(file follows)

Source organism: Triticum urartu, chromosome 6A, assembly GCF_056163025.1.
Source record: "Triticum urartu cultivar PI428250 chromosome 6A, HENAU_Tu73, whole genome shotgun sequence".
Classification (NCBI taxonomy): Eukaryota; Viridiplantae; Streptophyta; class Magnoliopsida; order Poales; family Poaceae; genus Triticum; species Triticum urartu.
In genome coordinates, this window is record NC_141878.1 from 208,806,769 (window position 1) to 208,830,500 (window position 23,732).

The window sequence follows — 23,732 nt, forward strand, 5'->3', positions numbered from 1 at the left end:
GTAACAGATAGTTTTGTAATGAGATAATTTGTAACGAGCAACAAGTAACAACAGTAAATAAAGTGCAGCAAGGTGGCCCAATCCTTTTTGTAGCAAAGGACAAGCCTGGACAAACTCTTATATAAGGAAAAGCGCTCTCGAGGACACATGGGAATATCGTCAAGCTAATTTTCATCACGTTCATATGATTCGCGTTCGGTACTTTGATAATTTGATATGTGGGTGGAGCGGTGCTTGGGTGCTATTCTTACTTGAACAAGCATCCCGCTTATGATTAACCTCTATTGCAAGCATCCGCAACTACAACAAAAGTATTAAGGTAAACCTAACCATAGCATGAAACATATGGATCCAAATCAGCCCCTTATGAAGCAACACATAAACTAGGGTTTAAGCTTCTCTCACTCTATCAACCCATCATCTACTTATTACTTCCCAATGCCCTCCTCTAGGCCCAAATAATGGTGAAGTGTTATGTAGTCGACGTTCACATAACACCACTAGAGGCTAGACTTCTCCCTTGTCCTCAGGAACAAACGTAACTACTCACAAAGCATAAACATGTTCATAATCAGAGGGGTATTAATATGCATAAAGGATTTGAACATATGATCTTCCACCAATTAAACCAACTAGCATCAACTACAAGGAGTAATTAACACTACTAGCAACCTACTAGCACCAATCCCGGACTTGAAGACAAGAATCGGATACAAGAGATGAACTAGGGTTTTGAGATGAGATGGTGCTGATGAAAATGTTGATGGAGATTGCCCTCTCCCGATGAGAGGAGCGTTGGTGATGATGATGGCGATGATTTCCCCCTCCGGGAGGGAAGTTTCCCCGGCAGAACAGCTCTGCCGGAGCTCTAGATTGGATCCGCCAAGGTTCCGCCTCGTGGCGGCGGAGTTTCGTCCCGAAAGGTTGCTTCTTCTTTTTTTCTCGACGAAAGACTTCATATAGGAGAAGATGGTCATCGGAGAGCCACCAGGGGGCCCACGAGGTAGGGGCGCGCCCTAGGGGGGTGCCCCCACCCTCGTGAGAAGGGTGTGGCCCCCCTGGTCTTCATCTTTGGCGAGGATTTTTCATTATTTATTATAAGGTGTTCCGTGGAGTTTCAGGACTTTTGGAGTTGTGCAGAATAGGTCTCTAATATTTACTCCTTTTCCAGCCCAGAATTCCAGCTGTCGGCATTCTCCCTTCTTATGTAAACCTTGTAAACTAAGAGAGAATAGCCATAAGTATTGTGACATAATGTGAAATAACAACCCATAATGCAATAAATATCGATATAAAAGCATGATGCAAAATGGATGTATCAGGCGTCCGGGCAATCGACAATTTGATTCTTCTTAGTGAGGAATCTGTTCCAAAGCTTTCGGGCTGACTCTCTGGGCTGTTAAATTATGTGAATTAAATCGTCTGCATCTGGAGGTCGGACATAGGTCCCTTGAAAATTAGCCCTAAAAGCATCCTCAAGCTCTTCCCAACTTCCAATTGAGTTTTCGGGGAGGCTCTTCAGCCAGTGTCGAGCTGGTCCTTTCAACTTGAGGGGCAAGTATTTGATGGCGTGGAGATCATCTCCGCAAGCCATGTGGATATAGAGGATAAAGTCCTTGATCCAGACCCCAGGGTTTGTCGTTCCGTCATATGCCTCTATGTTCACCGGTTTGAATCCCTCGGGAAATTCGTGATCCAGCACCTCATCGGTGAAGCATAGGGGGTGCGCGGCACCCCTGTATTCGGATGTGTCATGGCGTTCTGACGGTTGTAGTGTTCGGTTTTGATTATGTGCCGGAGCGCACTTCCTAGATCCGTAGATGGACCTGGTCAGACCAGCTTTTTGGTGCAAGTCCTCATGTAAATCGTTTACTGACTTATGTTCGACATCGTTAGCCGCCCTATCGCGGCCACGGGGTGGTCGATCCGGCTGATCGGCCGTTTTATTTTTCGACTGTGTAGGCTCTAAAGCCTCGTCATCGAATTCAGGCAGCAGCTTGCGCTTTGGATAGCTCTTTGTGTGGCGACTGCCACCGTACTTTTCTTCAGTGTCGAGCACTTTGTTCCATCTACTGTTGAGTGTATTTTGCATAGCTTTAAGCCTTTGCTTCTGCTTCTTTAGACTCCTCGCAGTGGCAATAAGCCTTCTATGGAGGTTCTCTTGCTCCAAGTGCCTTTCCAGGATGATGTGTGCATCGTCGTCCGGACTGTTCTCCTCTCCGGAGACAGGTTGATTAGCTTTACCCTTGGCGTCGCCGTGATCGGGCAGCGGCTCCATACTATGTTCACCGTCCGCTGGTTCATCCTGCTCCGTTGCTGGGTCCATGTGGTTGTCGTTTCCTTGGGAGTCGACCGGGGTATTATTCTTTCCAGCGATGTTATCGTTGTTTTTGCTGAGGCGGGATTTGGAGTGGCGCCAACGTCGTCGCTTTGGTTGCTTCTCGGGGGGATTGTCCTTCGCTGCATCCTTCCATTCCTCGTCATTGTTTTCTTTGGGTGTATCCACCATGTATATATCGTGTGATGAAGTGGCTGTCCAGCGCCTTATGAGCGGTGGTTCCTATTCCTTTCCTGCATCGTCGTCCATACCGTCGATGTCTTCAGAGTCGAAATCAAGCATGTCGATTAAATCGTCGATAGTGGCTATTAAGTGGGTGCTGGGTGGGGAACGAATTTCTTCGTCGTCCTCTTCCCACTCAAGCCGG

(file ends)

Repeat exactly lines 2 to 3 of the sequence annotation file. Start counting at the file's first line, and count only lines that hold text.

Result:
Source record: "Triticum urartu cultivar PI428250 chromosome 6A, HENAU_Tu73, whole genome shotgun sequence".
Classification (NCBI taxonomy): Eukaryota; Viridiplantae; Streptophyta; class Magnoliopsida; order Poales; family Poaceae; genus Triticum; species Triticum urartu.